Developments in the past year are likely to affect nonmerger antitrust enforcement in the European Union in 2015 and beyond. In addition to merger enforcement, antitrust activity in 2014 provided a number of interesting developments. A new Directive on antitrust damages and the headline-grabbing Intel appeal judgment indicate the potential for greater enforcement risks for companies operating in the EU.

Antitrust Damages Actions Directive Set to Expand Civil Damages Framework in Europe

On December 5, 2014, the EU's legislation to harmonize procedural rules in relation to antitrust damages actions (the Directive) was published. Before the rules take full effect, the 28 EU member states will have to implement them into their national laws by December 27, 2016. The Directive sets minimum standards and a uniform framework in relation to a number of key areas, including permissible disclosures, limitation periods, passing-on, joint and several liability, proof of harm and the binding effect of a finding of infringement by the EU Commission and EU member state authorities. For most EU member states, the Directive will introduce more plaintiff-friendly rules compared to the existing national rules. It remains to be seen whether the Directive will enhance private actions across the European Union.i The manner in which the Directive is implemented in different member states will play a critical role in companies' assessments of their exposure for damages following a finding of infringement.

The adoption of the Directive is an important step in the creation of a uniform civil damages framework across Europe, which is further aided by the EU courts' case law. For example, in a landmark judgment on June 5, 2014, the EU Court of Justice (in Case C-557/12 Kone) held that national laws cannot categorically exclude the possibility of liability of a cartel member in relation to so-called umbrella claims. These claims come from customers of parties that do not belong to a cartelist but independently increased their own prices on the basis of the inflated cartel price.

Numerous EU Member States Tackle MFN Clauses With Enforcement Actions

In 2014, Most Favoured Nation (MFN) clauses were an area of emphasis for antitrust enforcement outside the U.S., with a particular focus on the hotel online booking sector. Under an MFN or price parity clause, a seller, e.g., of hotel rooms, in principle commits not to offer more favorable prices to other customers. Enforcement actions have been taken by EU member state authorities with more than 10 parallel investigations pending on the use of MFN clauses in relation to the pricing of hotel rooms offered on online booking platforms, such as HRS, Expedia and Booking.com, which allow customers to book unused hotel rooms over their respective online platforms. A typical MFN clause in the contracts between the platform providers and their hotel partners requires the hotels to always offer their lowest room price available on the Internet, also via the respective online platform. The European Commission is closely monitoring and coordinating enforcement actions of member states, which have already resulted in infringement or settlement decisions in some member states, such as the U.K. and Germany. In China, the price-related antitrust regulator, the National Development and Reform Commission, has taken an interest in MFN clauses, opening an investigation in the hotel online booking sector. Enforcement against MFNs, resale price maintenance and online trading restrictions is likely to continue in 2015, at the EU member state and European Commission level, as well as in other non-U.S. jurisdictions.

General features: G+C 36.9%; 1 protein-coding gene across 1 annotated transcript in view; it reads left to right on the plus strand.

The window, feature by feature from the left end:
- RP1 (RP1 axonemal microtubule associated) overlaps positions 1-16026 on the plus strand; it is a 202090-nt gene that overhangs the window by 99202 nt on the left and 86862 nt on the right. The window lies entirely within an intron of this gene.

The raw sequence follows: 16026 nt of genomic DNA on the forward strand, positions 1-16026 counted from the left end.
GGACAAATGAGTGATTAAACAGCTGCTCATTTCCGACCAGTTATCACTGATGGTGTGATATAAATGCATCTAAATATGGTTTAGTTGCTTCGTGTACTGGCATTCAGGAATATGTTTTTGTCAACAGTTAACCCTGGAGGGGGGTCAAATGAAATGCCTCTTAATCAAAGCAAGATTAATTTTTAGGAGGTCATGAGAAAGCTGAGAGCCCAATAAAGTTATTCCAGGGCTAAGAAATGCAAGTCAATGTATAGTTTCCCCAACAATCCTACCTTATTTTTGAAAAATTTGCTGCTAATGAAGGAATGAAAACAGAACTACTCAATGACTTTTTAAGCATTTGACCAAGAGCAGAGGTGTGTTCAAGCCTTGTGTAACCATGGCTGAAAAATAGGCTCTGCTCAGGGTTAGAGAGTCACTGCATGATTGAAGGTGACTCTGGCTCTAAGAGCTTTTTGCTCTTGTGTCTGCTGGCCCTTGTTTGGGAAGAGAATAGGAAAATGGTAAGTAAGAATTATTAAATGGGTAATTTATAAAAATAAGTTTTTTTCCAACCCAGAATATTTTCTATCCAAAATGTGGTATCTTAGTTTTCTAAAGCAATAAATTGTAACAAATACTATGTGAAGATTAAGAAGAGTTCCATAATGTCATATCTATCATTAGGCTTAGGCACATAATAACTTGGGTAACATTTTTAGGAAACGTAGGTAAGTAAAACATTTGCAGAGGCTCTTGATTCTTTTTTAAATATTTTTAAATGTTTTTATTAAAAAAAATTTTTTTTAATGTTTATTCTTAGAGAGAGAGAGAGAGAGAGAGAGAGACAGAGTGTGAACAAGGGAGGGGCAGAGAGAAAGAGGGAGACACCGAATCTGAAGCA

Intel Appeal Judgment Likely to Encourage Stricter Approach in Enforcement of Dominant Undertakings

On June 12, 2014, the EU General Court issued a judgment upholding the European Commission's 2009 decision imposing a fine of €1.06 billion on Intel for abusing its dominant position in the market for x86 processors by, inter alia, granting rebates to computer makers and retailers that were conditioned on customers obtaining either 80 percent or all of their requirements of x86 processors from Intel.

The General Court held that the provision by a dominant supplier of any financial incentive, including, for example, the granting of discounts, that is tied to the customer exclusively or quasi-exclusively purchasing from the dominant supplier is by its very nature capable of restricting competition. The General Court clarified that the illegality of such financial incentive can be determined without the need to demonstrate anti-competitive effects or even a causal link between the discount and the customer's purchasing decision. The General Court did not specify what percentage of committed purchase requirements would be deemed to constitute quasi-exclusivity and held that it is sufficient for the European Commission to demonstrate that the financial incentive makes market access "more difficult" for competitors. Intel has appealed the judgment to the Court of Justice, which is the EU's highest court, and a judgment is expected within the next two years.

The General Court's judgment is likely to encourage the European Commission and EU member state authorities to adopt a strict approach to conditional rebates applied by dominant undertakings, not limited to instances where the supplier benefits from a 100 or even 80 percent exclusive relationship as previously suggested by EU Commission guidance.

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